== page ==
Does X Mark the Spot for ASD?

X-chromosome epigenetics could explain the incidence of autism

Posted Apr 08, 2011

Wikimedia commons
Source: Wikimedia commons

In February last year I published a post suggesting that Asperger syndrome (AS) might be the result of what I called lingering Lyonization. By that I meant the accidentally-retained non-expression of key X chromosome genes derived from the mother. The fact that males get their one and only X chromosome from the mother but that females get one from each parent seemed to explain the highly-male-biased sex ratio in AS. Most daughters would be protected, but occasional skewed expression in favor of an affected maternal X chromosome in critical parts of a woman's brain might produce a result analogous to that in male AS cases.

Today I can update that post and report that my suggestion was brilliantly pre-empted in 2008 by Julie R. Jones and others (Jones JR, Skinner C, Friez MJ, Schwartz CE, Stevenson RE. 2008. Hypothesis: Dysregulation of methylation of brain-expressed genes on the X chromosome and autism spectrum disorders. Am J Med Genet Part A 146A:2213-2220).

The paper compellingly argues the case for an epigenetic basis for autism. In its simplest form, the authors' hypothesis is that dysregulation of X chromosome genes expressed in the brain predisposes to autism spectrum disorders (ASDs) such as AS. They then go on to make the same point that I did in my original post, arguing that males are particularly vulnerable thanks to having only one X chromosome.

However, they also speculate on the epigenetic mechanisms that might be responsible, and raise a possibility that had not occurred to me. This is that the dysregulation might result in the up-regulation of certain genes, "resulting in enhanced production of brain-expressed proteins," as well as in the down-regulation and reduced production which I had envisaged. Such a possibility did not figure in my thinking because, according to the imprinted brain theory, ASD results from the over-expression of paternal and/or the under-expression of maternal and X chromosome genes. The possibility that Jones et al. raise certainly cannot be ruled out as they eloquently argue, but according to the imprinted brain theory enhanced expression of X genes would be much more likely to be associated with psychotic spectrum disorders (PSDs) such as schizophrenia which, according to the theory, have the exact opposite pattern of expression: reduced paternal and/or enhanced maternal and X chromosome gene expression.

Whether this is the case or not remains to be discovered, but recent research on the expression of imprinted and X chromosome genes in the mouse brain sets a number of intriguing precedents. Imprinting (that is, parent-specific gene expression) was found at 1300 places in the mouse genome, with 347 non-sex chromosome genes having sex-specific imprints. This means that their expression was determined by the sex of the individual in which they found themselves, and clearly this could be another factor affecting the sex ratio of incidence of disorders such as ASD if something similar were true of the human brain.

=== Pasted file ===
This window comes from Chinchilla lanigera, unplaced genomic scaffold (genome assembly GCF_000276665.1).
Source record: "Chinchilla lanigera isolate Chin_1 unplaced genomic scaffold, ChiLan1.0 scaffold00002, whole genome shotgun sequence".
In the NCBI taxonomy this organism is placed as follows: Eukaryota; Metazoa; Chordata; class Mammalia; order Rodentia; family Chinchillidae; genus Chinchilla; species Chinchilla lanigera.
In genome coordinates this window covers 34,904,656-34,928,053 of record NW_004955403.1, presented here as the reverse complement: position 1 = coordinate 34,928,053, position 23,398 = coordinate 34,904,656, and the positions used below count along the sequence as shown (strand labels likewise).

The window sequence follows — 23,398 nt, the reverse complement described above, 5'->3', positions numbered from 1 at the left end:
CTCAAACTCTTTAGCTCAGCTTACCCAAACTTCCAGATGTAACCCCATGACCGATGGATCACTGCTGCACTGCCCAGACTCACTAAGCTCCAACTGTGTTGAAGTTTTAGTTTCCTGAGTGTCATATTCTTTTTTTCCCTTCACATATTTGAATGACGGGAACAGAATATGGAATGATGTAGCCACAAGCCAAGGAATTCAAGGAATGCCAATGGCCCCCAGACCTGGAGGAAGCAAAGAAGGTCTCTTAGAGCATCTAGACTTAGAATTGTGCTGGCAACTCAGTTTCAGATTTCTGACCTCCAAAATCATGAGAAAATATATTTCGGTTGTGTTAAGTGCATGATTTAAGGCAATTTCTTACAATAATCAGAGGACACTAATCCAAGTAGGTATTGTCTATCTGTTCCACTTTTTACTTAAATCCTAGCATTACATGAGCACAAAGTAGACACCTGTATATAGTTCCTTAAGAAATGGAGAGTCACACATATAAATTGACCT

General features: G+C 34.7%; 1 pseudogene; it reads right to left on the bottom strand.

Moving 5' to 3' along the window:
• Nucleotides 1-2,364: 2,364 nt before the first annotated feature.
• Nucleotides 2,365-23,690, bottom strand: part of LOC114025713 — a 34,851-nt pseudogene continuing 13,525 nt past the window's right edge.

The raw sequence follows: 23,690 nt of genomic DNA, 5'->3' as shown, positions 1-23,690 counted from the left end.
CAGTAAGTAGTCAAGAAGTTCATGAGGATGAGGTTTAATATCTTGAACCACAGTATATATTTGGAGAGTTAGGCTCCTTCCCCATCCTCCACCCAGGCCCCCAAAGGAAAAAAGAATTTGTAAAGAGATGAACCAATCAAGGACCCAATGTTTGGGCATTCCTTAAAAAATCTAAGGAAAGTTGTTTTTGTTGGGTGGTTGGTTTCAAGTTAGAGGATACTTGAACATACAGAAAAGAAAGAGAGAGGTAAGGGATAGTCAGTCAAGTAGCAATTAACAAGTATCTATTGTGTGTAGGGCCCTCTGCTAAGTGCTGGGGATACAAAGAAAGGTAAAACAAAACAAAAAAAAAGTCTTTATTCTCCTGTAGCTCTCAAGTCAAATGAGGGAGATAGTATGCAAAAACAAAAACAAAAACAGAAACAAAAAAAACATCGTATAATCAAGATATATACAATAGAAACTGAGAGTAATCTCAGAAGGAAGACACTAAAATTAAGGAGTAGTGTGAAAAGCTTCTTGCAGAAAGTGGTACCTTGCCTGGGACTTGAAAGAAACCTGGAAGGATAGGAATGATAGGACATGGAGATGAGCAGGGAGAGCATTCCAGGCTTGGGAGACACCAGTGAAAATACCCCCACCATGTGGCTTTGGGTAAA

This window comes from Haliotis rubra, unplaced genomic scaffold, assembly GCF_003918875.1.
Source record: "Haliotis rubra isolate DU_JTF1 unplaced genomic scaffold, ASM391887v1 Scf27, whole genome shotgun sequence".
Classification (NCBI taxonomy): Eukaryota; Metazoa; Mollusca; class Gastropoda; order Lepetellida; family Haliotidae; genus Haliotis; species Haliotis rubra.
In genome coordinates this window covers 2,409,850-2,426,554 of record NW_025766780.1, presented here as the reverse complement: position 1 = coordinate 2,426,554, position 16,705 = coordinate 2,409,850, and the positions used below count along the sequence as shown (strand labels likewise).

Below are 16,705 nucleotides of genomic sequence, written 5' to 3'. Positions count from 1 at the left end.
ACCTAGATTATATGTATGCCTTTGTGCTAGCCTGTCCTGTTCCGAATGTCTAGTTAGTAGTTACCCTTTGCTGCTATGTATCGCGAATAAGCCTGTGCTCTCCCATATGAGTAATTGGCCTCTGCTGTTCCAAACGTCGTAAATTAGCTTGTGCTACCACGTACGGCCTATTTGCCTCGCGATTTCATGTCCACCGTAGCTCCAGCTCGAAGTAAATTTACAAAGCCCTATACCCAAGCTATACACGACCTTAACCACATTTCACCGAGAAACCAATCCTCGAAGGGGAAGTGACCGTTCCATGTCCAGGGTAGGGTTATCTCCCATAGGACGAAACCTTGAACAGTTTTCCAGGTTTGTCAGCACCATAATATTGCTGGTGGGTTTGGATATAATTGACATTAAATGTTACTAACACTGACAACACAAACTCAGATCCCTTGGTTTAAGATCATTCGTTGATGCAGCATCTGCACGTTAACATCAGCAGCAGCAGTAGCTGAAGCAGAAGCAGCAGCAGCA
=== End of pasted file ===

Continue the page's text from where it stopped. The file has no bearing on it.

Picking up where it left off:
Even more intriguingly, a bias in the expression of the maternal X chromosome was found in the medial pre-frontal cortex (mPFC) of the mouse brain. As I pointed out in the previous and earlier posts, the mPFC is now known to be critical in mentalizing functions in the human brain, and up- or down-regulation of genes expressed in this region is likely to be implicated in both ASD and PSD thanks to the symptomatic hypo-mentalism of ASD and hyper-mentalism of PSD.

Indeed, such an effect might go some way towards explaining the sex-ratio seen in PSDs such as schizophrenia in much the same way that Jones et al. suggest it might in relation to ASD--at least as far as the imprinted brain theory is concerned. The problem here is that the basic symmetry of the model and its links with sex differences suggest that, just as there is a preponderance of males on the autistic side of the mentalistic spectrum, so there should be a female preponderance on the psychotic side. Although there is some evidence that this is the case (especially at the high-functioning end of the psychotic spectrum where, for example, women outnumber men 3:1 in the incidence of borderline personality disorder), severe psychosis seems, if anything, to affect more males than females. However, if the male's single X were once again the factor explaining his greater vulnerability to variations in X gene expression both up as well as down, the paradox would vanish--at least as far as the imprinted brain theory is concerned.

The recent study from which I am quoting (Gregg C, et al. (2010) Science 329: 643-648) concludes that "parental expression bias emerges as a major mode of epigenetic regulation in the brain," just as Jones et al. and--the imprinted brain theory--argue. Today this is a much more widely accepted possibility than it was even three years ago when Jones et al. published their pioneering hypothesis. Whether X chromosome gene expression really can explain the sex-bias in the incidence of ASD remains to be seen, and still more uncertain is the role that X chromosome genes play in PSD. But whatever the outcome, Jones et al are to be congratulated for being the first to publish what may well come to be seen as a classic hypothesis. And of course, if the suggestion regarding PSD made in this post were to prove true, these authors might have explained even more about the epigenetics of mental illness than they originally imagined!

(With thanks to Julie Jones for bringing this matter to my attention and apologies to her and the other authors of this paper for my initial failure to cite their prior publication.)